Posted on: October 10, 2022
Source: The Independent; Author: David Jen
PLEASANTON — Over 150 residents participated in the first Stoneridge Framework community meeting last week, where the public’s thoughts around a possible Stoneridge Mall housing project began to organize under some larger themes, such as safety, traffic, and competition with the city’s downtown.
Held by the planning commission on Sep. 26, the virtual meeting invited public input on the possibility of repurposing some of the mall property to build 1,300 to 1,800 housing units around a core retail space.
“The framework, in a nutshell, is a focused planning effort to provide initial policy guidance (and) conceptual planning for Stoneridge Mall,” said Director of Community Development Ellen Clark.
The city council voted last month to launch the exploration process in light of several recent developments favoring the mall’s conversion.
“We’ve seen a number of changes and shifts that start to suggest that this is really a critical moment for the mall,” said Clark. “Those include some changes over the last couple of years in the retail environment, more broadly in the economy that supports retail activity — preferences among consumers about where and how they shop.”
New ownership at the JCPenney and Nordstrom sites at a time when Pleasanton is struggling to place an additional 5,965 state-mandated housing units in the city also spurred interest in the project.
“(This process) is really being motivated and driven by the property owners themselves who are anxious to try and make a different use — not all of them and not all properties, but especially the closed ones and the ones with lots of parking — make a better use of their property,” said Jason Moody, managing principal at economic and planning systems.
Of the four original anchor stores — Nordstrom, Sears, JCPenney and Macy’s — only the latter two remain open.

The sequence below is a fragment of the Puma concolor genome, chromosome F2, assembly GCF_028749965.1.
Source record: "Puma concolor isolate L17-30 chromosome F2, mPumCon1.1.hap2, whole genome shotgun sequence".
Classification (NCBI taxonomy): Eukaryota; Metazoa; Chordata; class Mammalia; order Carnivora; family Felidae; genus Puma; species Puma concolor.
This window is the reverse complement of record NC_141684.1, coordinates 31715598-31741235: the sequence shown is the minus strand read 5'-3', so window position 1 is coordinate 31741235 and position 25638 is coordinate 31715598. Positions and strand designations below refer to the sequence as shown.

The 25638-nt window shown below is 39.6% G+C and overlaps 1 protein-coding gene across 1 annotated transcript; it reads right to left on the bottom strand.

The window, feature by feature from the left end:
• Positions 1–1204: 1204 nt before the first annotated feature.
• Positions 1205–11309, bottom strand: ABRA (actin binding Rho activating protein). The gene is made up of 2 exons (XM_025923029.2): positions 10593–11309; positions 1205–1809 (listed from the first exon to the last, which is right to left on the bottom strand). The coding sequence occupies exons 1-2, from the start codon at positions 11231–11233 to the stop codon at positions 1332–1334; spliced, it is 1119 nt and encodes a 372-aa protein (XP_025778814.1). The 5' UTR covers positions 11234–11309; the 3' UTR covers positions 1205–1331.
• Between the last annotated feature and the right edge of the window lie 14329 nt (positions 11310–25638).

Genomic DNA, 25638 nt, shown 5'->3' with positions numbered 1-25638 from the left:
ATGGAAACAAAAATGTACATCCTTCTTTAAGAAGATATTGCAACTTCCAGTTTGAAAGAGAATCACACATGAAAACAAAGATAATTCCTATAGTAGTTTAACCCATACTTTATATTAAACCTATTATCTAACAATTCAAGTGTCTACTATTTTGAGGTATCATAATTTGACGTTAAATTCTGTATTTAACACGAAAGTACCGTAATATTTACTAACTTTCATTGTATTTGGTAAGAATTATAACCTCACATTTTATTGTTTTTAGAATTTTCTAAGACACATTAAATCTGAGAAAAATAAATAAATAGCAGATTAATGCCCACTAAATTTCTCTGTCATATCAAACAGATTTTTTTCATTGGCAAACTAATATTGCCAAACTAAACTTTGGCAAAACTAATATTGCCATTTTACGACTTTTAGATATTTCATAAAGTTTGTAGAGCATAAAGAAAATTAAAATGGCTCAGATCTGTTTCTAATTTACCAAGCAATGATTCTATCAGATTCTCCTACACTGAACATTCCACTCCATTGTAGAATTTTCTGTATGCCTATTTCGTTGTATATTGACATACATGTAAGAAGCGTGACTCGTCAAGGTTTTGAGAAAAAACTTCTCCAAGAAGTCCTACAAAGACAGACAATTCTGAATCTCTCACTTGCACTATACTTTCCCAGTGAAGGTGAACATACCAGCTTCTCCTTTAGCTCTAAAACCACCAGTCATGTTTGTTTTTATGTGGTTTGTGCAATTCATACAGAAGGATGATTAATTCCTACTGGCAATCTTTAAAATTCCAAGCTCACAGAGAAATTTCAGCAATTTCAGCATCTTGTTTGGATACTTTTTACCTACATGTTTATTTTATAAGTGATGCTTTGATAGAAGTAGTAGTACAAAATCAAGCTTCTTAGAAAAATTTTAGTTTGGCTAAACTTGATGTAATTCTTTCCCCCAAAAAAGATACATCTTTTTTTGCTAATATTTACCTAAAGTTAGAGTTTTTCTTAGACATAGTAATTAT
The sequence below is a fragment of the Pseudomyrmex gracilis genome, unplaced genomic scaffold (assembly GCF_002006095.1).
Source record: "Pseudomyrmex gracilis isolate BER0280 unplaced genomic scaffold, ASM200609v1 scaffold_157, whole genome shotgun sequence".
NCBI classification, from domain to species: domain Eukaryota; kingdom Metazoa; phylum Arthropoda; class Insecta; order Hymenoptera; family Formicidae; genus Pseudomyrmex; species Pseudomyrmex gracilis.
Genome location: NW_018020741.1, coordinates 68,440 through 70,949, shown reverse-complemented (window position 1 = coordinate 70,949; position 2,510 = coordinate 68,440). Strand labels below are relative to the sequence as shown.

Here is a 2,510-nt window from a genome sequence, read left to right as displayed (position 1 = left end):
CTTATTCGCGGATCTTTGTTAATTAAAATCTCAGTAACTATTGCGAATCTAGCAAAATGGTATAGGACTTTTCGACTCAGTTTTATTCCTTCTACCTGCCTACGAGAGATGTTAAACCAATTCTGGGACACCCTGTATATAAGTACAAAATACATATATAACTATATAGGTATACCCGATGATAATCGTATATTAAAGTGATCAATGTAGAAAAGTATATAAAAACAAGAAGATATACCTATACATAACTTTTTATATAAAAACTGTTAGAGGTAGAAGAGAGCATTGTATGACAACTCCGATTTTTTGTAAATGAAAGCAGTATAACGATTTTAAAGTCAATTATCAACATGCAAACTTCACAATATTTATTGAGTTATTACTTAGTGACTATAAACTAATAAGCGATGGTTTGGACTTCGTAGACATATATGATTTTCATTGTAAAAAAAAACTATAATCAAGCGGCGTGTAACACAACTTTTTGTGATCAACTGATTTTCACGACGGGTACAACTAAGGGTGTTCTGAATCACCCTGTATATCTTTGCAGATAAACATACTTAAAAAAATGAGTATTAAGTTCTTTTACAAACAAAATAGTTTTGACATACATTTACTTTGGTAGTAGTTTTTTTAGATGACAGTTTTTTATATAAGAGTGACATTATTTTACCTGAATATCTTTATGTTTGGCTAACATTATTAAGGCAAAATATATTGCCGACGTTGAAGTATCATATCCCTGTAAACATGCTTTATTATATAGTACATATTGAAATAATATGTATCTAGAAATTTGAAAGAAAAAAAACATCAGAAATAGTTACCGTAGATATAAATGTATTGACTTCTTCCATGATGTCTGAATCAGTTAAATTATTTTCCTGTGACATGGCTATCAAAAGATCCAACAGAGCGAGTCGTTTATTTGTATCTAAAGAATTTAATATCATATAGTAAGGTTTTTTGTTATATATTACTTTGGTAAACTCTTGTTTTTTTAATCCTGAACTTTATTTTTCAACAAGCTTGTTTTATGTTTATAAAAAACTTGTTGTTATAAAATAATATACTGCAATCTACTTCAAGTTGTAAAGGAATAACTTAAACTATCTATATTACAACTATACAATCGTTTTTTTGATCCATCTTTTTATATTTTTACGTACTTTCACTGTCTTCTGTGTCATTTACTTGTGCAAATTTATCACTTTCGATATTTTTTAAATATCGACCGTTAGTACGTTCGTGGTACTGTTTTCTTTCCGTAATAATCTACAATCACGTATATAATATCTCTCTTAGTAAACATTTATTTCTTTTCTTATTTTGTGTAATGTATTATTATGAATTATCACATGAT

Rick Williams, of Van Meter Williams Pollack, the urban design and planning firm hired by the city, presented initial proposals for the project. These include a conversion of the northern parking sector to high-density residential; a previously approved gym, theater and retail plaza on the old Sears site; and 360 units of housing on the parcel adjacent to Sears, already zoned for housing.
“One of the goals of the structure plan is to (decide) how to integrate these in an appropriate way so that they become greater than the sum of their parts,” said Williams.
The mall’s western parcels would not undergo redevelopment in the first phase.
Residents, like Michael Ko, asked that any residential project keep water usage and affordability in mind.
Williams also drew comparisons to the Northgate Mall in San Rafael, the Americana at Brand in Glendale, and the Broadway Plaza in Walnut Creek to help inform the discussion.
Commissioner Matthew Gaidos relayed concerns around safety heard during the meeting’s breakout sessions.
“Anything that we do, we need to make sure that the members of our community want to go and spend time in a place when they feel safe doing that,” he said. “I don’t feel comfortable sending my kids to the mall right now. I don’t particularly like going there. I work for the DA’s (District Attorney’s) office and see a significant number of thefts and problems and cars getting broke into.”
Residents also worried about traffic in the area.
Already home to the Workday headquarters and the 10x Genomics headquarters, among other businesses, the area generates significant rush-hour traffic, and the effects of an additional 1,800 housing units requires consideration, said residents.
Mike Tassano, Pleasanton traffic engineer, while supportive of traffic analyses, pointed out that residential projects tend to generate traffic flows opposite that of office projects.
Another discussion theme involved complementing Pleasanton’s downtown in lieu of competing with it.
“I think downtown is a very unique and special environment,” said Clark. “It has an authenticity and a character that, with all the best will in the world, a new shopping center could not replace.”
Finally, residents tried to juggle various uses for the space, from outdoor shopping to parks and multi-use paths.
Resident Sarah Hoster said, “A lot of people use the mall, or have used the mall historically, as sort of a walking area when the weather wasn’t so great, and so they would like to see that incorporated.”
City staff will present feedback from last week’s meeting, along with that from a second community meeting in November, to the Planning Commission and City Council in December.
Residents can also provide feedback on the project at stoneridgemallframework.com.
Read the full article, here.
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